All children should go to their local/nearest school, or if you chose a different school for your child then you should be responsible to get them their because that is 'your choice'. Schools must not be 'allowed' to turn away children who live locally. This would also help reduce the problems at the entrances to every school at 'home time', where cars park in every 'nook & cranny' and causing danger to the children coming out of school. It would also reduce the amount of traffic in morning 'rush hour', you only have to see in school holidays the amount of school run cars there are in term time.
All children should go to their local/nearest school, or if you chose a different school for your child then you should be responsible to get them their because that is 'your choice'. Schools must not be 'allowed' to turn away children who live locally. This would also help reduce the problems at the entrances to every school at 'home time', where cars park in every 'nook & cranny' and causing danger to the children coming out of school. It would also reduce the amount of traffic in morning 'rush hour', you only have to see in school holidays the amount of school run cars there are in term time. Littleskyfall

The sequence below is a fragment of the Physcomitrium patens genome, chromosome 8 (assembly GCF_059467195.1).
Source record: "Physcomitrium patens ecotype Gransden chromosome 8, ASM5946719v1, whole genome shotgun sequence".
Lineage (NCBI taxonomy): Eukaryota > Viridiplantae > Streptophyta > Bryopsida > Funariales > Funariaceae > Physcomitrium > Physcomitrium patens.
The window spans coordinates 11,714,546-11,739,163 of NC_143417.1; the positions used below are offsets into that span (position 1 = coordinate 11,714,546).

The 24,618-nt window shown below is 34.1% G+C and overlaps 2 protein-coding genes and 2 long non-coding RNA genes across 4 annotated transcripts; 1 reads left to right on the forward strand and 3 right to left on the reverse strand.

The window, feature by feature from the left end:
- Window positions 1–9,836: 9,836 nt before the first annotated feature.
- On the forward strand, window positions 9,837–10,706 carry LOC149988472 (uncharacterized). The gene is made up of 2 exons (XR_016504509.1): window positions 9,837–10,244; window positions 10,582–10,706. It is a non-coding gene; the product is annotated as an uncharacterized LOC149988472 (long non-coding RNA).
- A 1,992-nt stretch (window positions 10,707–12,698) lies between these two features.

• Score: 2

10:55am Mon 24 Feb 14

BucksComment says...

If my son is given a place at the 'local' grammar school but has to drive past a failing 2ndry school to get there, then either:

a) fix the failing school
b) provide free busses to stop the cars on the school run
c) stop the large numbers coming from outside Bucks who attend these schools. Having girls get the train in from London to attend Beaconsfield is ridiculous

Preferably all 3
If my son is given a place at the 'local' grammar school but has to drive past a failing 2ndry school to get there, then either: a) fix the failing school b) provide free busses to stop the cars on the school run c) stop the large numbers coming from outside Bucks who attend these schools. Having girls get the train in from London to attend Beaconsfield is ridiculous Preferably all 3 BucksComment
  • Score: 3